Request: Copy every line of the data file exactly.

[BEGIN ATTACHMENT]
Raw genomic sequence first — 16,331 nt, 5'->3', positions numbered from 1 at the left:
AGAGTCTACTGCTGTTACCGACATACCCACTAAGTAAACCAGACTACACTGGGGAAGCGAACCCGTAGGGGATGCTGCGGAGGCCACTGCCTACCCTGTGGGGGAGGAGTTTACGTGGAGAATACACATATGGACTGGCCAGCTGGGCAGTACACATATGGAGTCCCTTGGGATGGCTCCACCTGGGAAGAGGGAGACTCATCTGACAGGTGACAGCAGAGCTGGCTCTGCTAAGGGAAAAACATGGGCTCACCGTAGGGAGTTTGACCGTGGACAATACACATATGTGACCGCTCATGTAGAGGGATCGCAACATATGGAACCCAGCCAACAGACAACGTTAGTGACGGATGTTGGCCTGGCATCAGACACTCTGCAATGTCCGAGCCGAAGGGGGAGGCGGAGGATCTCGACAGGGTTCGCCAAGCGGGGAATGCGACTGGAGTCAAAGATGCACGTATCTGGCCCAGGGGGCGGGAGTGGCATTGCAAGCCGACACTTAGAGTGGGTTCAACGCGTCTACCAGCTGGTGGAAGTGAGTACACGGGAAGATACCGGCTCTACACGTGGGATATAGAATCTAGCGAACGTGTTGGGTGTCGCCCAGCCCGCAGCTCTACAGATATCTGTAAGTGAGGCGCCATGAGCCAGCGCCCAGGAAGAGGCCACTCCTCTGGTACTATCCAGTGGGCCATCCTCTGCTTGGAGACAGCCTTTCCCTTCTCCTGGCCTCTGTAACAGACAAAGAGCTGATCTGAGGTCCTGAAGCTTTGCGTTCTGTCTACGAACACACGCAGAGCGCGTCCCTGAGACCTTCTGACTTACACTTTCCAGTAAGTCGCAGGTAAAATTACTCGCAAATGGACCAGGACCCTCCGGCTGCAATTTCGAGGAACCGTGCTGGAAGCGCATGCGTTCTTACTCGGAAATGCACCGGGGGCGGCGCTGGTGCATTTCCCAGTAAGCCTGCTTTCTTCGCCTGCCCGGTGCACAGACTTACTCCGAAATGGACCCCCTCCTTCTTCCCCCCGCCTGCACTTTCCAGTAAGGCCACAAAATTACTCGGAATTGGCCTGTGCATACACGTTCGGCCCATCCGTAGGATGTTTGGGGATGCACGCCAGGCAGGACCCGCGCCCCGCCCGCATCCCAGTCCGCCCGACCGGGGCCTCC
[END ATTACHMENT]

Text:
Raw genomic sequence first — 16,331 nt, 5'->3', positions numbered from 1 at the left:
AGAGTCTACTGCTGTTACCGACATACCCACTAAGTAAACCAGACTACACTGGGGAAGCGAACCCGTAGGGGATGCTGCGGAGGCCACTGCCTACCCTGTGGGGGAGGAGTTTACGTGGAGAATACACATATGGACTGGCCAGCTGGGCAGTACACATATGGAGTCCCTTGGGATGGCTCCACCTGGGAAGAGGGAGACTCATCTGACAGGTGACAGCAGAGCTGGCTCTGCTAAGGGAAAAACATGGGCTCACCGTAGGGAGTTTGACCGTGGACAATACACATATGTGACCGCTCATGTAGAGGGATCGCAACATATGGAACCCAGCCAACAGACAACGTTAGTGACGGATGTTGGCCTGGCATCAGACACTCTGCAATGTCCGAGCCGAAGGGGGAGGCGGAGGATCTCGACAGGGTTCGCCAAGCGGGGAATGCGACTGGAGTCAAAGATGCACGTATCTGGCCCAGGGGGCGGGAGTGGCATTGCAAGCCGACACTTAGAGTGGGTTCAACGCGTCTACCAGCTGGTGGAAGTGAGTACACGGGAAGATACCGGCTCTACACGTGGGATATAGAATCTAGCGAACGTGTTGGGTGTCGCCCAGCCCGCAGCTCTACAGATATCTGTAAGTGAGGCGCCATGAGCCAGCGCCCAGGAAGAGGCCACTCCTCTGGTACTATCCAGTGGGCCATCCTCTGCTTGGAGACAGCCTTTCCCTTCTCCTGGCCTCTGTAACAGACAAAGAGCTGATCTGAGGTCCTGAAGCTTTGCGTTCTGTCTACGAACACACGCAGAGCGCGTCCCTGAGACCTTCTGACTTACACTTTCCAGTAAGTCGCAGGTAAAATTACTCGCAAATGGACCAGGACCCTCCGGCTGCAATTTCGAGGAACCGTGCTGGAAGCGCATGCGTTCTTACTCGGAAATGCACCGGGGGCGGCGCTGGTGCATTTCCCAGTAAGCCTGCTTTCTTCGCCTGCCCGGTGCACAGACTTACTCCGAAATGGACCCCCTCCTTCTTCCCCCCGCCTGCACTTTCCAGTAAGGCCACAAAATTACTCGGAATTGGCCTGTGCATACACGTTCGGCCCATCCGTAGGATGTTTGGGGATGCACGCCAGGCAGGACCCGCGCCCCGCCCGCATCCCAGTCCGCCCGACCGGGGCCTCC